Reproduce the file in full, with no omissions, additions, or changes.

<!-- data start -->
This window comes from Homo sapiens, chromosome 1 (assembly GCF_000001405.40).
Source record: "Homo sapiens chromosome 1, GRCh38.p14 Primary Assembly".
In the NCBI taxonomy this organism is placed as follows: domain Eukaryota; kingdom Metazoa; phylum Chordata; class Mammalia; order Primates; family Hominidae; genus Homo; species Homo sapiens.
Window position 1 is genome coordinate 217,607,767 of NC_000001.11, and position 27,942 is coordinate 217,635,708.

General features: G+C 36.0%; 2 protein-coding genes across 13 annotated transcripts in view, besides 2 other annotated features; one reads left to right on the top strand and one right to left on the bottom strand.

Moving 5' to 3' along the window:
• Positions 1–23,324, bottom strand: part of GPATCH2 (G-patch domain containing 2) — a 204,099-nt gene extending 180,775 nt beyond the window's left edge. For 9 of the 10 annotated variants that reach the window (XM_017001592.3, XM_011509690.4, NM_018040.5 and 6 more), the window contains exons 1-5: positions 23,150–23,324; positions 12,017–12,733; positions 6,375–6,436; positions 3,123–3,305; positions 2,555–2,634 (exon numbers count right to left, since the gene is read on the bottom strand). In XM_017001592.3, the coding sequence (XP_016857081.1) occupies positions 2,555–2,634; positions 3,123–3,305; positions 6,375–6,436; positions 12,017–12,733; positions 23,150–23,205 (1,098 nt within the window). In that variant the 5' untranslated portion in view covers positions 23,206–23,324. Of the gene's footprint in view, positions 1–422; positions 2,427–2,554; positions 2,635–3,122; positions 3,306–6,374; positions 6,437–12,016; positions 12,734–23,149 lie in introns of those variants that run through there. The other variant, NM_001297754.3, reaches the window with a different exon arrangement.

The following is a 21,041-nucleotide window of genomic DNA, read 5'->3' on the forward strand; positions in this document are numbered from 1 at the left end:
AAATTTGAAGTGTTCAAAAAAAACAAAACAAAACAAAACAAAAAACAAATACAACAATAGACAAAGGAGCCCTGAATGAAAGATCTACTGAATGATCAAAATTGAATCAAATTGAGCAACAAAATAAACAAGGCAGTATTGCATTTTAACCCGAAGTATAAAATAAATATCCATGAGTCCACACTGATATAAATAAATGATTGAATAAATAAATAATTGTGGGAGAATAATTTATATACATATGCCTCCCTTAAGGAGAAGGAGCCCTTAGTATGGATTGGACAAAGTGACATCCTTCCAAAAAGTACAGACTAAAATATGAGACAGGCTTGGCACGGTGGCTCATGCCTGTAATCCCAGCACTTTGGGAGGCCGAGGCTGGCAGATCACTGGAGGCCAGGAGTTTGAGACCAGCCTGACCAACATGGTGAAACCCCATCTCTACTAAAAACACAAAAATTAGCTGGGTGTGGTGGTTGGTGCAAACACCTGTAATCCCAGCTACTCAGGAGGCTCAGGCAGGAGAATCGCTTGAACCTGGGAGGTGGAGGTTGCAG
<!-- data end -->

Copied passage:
This window comes from Homo sapiens, chromosome 1 (assembly GCF_000001405.40).
Source record: "Homo sapiens chromosome 1, GRCh38.p14 Primary Assembly".
In the NCBI taxonomy this organism is placed as follows: domain Eukaryota; kingdom Metazoa; phylum Chordata; class Mammalia; order Primates; family Hominidae; genus Homo; species Homo sapiens.
Window position 1 is genome coordinate 217,607,767 of NC_000001.11, and position 27,942 is coordinate 217,635,708.

General features: G+C 36.0%; 2 protein-coding genes across 13 annotated transcripts in view, besides 2 other annotated features; one reads left to right on the top strand and one right to left on the bottom strand.

Moving 5' to 3' along the window:
• Positions 1–23,324, bottom strand: part of GPATCH2 (G-patch domain containing 2) — a 204,099-nt gene extending 180,775 nt beyond the window's left edge. For 9 of the 10 annotated variants that reach the window (XM_017001592.3, XM_011509690.4, NM_018040.5 and 6 more), the window contains exons 1-5: positions 23,150–23,324; positions 12,017–12,733; positions 6,375–6,436; positions 3,123–3,305; positions 2,555–2,634 (exon numbers count right to left, since the gene is read on the bottom strand). In XM_017001592.3, the coding sequence (XP_016857081.1) occupies positions 2,555–2,634; positions 3,123–3,305; positions 6,375–6,436; positions 12,017–12,733; positions 23,150–23,205 (1,098 nt within the window). In that variant the 5' untranslated portion in view covers positions 23,206–23,324. Of the gene's footprint in view, positions 1–422; positions 2,427–2,554; positions 2,635–3,122; positions 3,306–6,374; positions 6,437–12,016; positions 12,734–23,149 lie in introns of those variants that run through there. The other variant, NM_001297754.3, reaches the window with a different exon arrangement.

The following is a 21,041-nucleotide window of genomic DNA, read 5'->3' on the forward strand; positions in this document are numbered from 1 at the left end:
AAATTTGAAGTGTTCAAAAAAAACAAAACAAAACAAAACAAAAAACAAATACAACAATAGACAAAGGAGCCCTGAATGAAAGATCTACTGAATGATCAAAATTGAATCAAATTGAGCAACAAAATAAACAAGGCAGTATTGCATTTTAACCCGAAGTATAAAATAAATATCCATGAGTCCACACTGATATAAATAAATGATTGAATAAATAAATAATTGTGGGAGAATAATTTATATACATATGCCTCCCTTAAGGAGAAGGAGCCCTTAGTATGGATTGGACAAAGTGACATCCTTCCAAAAAGTACAGACTAAAATATGAGACAGGCTTGGCACGGTGGCTCATGCCTGTAATCCCAGCACTTTGGGAGGCCGAGGCTGGCAGATCACTGGAGGCCAGGAGTTTGAGACCAGCCTGACCAACATGGTGAAACCCCATCTCTACTAAAAACACAAAAATTAGCTGGGTGTGGTGGTTGGTGCAAACACCTGTAATCCCAGCTACTCAGGAGGCTCAGGCAGGAGAATCGCTTGAACCTGGGAGGTGGAGGTTGCAG